Scientists have been searching for a cure to HIV and AIDS since its discovery. While the scientific community still maintains that no actual cure has been found, a functional cure was recently discovered in a two-year old child.
The child, a resident of Mississippi, United States, was diagnosed with HIV at birth. Doctor Hannah Gay of the University of Mississippi was the one to make the diagnoses. She immediately placed the child on antiretroviral therapy. After 18 months, the child stopped taking antiretroviral medications and was lost for follow-up. However, five months later, the child came in for a checkup and had no detectable viral loads.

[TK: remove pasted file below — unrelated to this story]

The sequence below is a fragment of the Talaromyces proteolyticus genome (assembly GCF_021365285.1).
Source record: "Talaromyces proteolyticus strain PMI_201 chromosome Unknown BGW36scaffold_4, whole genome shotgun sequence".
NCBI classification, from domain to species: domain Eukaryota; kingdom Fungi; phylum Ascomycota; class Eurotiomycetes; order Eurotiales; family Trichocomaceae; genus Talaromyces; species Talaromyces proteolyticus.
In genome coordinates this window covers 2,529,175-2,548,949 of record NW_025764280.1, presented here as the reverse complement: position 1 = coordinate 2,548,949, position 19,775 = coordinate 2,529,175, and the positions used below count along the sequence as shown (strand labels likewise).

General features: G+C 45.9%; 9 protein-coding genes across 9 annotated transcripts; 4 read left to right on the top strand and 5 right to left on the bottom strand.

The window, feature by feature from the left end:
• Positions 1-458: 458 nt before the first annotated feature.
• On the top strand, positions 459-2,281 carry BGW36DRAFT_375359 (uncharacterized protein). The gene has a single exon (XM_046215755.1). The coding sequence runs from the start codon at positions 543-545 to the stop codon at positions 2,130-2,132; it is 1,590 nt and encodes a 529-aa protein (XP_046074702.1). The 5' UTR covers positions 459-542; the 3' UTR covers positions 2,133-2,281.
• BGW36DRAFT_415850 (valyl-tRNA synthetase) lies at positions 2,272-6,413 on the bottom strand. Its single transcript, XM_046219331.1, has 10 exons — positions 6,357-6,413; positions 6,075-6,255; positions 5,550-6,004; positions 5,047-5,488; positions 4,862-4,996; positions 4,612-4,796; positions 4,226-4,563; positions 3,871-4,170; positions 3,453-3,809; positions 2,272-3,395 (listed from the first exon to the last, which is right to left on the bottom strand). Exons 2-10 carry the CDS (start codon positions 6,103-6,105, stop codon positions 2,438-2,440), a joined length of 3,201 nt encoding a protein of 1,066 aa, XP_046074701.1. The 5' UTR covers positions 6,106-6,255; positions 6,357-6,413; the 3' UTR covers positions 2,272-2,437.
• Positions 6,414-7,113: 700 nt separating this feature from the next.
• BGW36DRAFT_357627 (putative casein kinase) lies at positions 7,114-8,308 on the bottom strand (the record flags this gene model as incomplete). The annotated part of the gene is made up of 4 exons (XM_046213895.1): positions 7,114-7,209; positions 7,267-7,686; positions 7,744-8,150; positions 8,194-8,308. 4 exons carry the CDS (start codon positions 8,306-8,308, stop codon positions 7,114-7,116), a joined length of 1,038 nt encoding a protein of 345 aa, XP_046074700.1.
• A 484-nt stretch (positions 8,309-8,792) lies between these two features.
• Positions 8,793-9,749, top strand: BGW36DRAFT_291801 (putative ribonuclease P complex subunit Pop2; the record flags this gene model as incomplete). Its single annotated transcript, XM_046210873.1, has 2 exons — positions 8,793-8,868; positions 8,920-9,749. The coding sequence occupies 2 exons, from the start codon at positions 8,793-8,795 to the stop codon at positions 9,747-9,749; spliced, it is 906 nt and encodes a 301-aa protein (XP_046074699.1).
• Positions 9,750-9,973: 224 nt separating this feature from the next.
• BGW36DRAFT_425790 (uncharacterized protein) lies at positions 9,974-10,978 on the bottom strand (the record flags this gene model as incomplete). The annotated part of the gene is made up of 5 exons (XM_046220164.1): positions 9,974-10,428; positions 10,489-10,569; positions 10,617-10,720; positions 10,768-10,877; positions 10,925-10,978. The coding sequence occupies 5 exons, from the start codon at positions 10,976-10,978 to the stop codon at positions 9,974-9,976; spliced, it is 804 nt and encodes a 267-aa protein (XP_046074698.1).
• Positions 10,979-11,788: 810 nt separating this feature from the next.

Several doctors were able to confirm the functional cure thanks to an amfAR grant. Doctor Deborah Persaud of Johns Hopkins University was one of the doctors to collaborate. The tests that followed confirmed that both the mother and child had HIV without a doubt, but that there were no longer any more viral loads in the child.
This functional cure goes to show that early treatment may help one’s battle against HIV. For years, doctors and scientists have recommended that those diagnosed with HIV begin antiretroviral treatment immediately. This child has come to be a shining example of why that is.
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